Well, I suppose the recession was bound to hit Harley-Davidson (NYSE: HOG) sooner or later. After five straight quarters of squeaking past analyst estimates, the hogmeister finally wiped out last quarter, "missing earnings" by nearly a nickel.

But will it pick itself up, dust off its chaps, and get back in the saddle in fiscal 2008? We'll get our first clue when Harley reports first-quarter earnings Thursday morning.

What analysts say:

  • Buy, sell, or waffle? Of the 17 analysts who ride herd on Harley, only four think it's a buy. A full dozen rate this hog a hold, and one would even sell it.
  • Revenue. Analysts predict a meager 4% rise in sales to $1.23 billion.
  • Earnings. Profits are predicted to rise in tandem, up 4% to $0.77 per share.

What management says:
By now, you're probably tired of hearing me rail against Harley's rising inventories, right? Well, you're in luck. After badly missing estimates last quarter, selling fewer choppers and earning fewer profits, management has finally come around and decided to take action to chop its inventory levels.

CEO Jim Ziemer assured us that: "For 2008, the company once again plans to ship fewer Harley-Davidson motorcycles than it expects its worldwide dealer network to sell." Translation: "We're gonna sell what we already made before we make more stuff that doesn't sell." 

What management does:
Whether you like the idea or not, it's hard to argue that what Harley's been doing has worked. At every level of the income statement, rolling gross, operating margins, and net margins continue their 18-month-long slide.

Margins

9/06

12/06

4/07

7/07

9/07

12/07

Gross

39.6%

39.5%

39.1%

39.0%

38.6%

37.9%

Operating

26.1%

25.8%

25.2%

25.3%

24.4%

23.2%

Net

17.0%

16.9%

16.4%

16.5%

16.0%

15.2%

Data courtesy of Capital IQ, a division of Standard & Poor's. Data reflects trailing-12-month performance for the quarters ended in the named months.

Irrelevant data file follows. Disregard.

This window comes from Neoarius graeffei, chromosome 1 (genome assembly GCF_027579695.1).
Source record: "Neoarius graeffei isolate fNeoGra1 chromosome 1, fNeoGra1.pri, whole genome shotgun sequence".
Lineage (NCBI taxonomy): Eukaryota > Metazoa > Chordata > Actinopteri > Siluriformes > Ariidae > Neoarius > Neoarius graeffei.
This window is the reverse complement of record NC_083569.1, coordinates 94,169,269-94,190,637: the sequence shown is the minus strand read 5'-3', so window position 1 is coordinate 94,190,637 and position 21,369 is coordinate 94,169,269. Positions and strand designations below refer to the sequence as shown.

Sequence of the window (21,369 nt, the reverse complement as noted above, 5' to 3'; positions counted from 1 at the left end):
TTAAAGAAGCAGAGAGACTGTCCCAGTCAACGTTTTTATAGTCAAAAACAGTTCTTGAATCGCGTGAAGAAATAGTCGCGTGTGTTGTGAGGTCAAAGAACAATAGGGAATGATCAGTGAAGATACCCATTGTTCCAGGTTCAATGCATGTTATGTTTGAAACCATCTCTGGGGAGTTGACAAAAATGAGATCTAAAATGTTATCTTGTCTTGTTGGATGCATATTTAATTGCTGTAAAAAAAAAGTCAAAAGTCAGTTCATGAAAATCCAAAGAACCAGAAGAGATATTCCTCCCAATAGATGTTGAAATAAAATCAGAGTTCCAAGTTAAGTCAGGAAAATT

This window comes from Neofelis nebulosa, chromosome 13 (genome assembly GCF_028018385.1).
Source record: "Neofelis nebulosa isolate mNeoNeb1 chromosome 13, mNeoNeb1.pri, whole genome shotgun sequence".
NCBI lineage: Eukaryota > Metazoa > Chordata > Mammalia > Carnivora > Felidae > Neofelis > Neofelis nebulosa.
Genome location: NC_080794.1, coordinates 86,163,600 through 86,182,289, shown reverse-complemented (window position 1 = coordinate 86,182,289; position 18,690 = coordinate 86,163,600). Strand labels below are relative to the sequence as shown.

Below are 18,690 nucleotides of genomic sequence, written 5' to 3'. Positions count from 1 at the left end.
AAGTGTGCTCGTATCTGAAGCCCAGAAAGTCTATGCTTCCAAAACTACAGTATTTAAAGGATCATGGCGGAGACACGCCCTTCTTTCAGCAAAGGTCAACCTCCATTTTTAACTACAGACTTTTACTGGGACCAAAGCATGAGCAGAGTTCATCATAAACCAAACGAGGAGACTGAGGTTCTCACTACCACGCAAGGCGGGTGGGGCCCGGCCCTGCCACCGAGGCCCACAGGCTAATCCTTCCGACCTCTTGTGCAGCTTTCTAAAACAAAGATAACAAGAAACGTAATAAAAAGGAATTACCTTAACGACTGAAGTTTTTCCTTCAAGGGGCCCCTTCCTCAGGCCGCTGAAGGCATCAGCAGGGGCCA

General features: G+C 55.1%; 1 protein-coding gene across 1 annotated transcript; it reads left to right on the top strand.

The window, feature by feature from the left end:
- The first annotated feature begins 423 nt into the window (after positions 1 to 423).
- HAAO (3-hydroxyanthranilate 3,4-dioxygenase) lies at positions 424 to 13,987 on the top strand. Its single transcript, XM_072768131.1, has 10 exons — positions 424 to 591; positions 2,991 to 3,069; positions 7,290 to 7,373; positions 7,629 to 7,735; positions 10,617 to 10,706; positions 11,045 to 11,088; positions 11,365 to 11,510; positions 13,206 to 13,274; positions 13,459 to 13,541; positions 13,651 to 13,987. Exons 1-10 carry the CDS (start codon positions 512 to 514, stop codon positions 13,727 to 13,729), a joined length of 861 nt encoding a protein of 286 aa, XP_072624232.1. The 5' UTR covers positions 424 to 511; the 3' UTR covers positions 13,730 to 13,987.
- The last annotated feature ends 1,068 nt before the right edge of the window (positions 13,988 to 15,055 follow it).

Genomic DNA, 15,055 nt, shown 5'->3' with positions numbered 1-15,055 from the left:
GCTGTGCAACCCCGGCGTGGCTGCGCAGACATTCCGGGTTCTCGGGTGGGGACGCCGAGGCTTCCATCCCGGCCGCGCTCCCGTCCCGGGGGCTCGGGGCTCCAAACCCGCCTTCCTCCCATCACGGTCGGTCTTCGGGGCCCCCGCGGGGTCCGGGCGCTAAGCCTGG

One Fool says:
In the years I've been writing about Harley, I've received more emails than I can count telling me that I don't "get" the company and its consumers. For the record, I don't argue otherwise. I'm a truck guy myself. The only person in my family who rides a bike is my four-year-old, and she's partial to a pink Huffy "Disney Princess" edition with training wheels. (I don't believe Harley makes a competing product.)

So when readers write in and tell me that Harleys are different -- that their inventory doesn't go stale or out of fashion like khakis at the Gap, well, I'm open to the argument. Now it's time to put it to the test.

As Harley begins to work down the older inventories it's accumulated, we'll start to get an idea of how much the company has to discount those bikes to get them to move -- that will show up in gross margins. Meanwhile, by building fewer bikes (as it sells down what it's got already), we could also see margin erosion at the operating level, as Harley factories lower their utilization rate (the fewer bikes you build, the less efficiently the factories run).

The good news is that even if there is margin erosion, Harley will probably continue to maintain a comfortable distance between its profitability and that of rival "fun" vehicle builders such as Honda (NYSE: HMC), Polaris (NYSE: PII), and Arctic Cat (Nasdaq: ACAT). And I'd wager good money Harley won't see the levels of profitability (or lack thereof) endemic among its four-wheeled cousins at Ford (NYSE: F) and GM (NYSE: GM). The real question is how big that differential will be.

What did we expect out of Harley last quarter, and what did we get? Find out in:

Fool contributor Rich Smith does not own shares of any company named above. Gap has been recommended by Stock Advisor and Inside Value. The Motley Fool has a disclosure policy.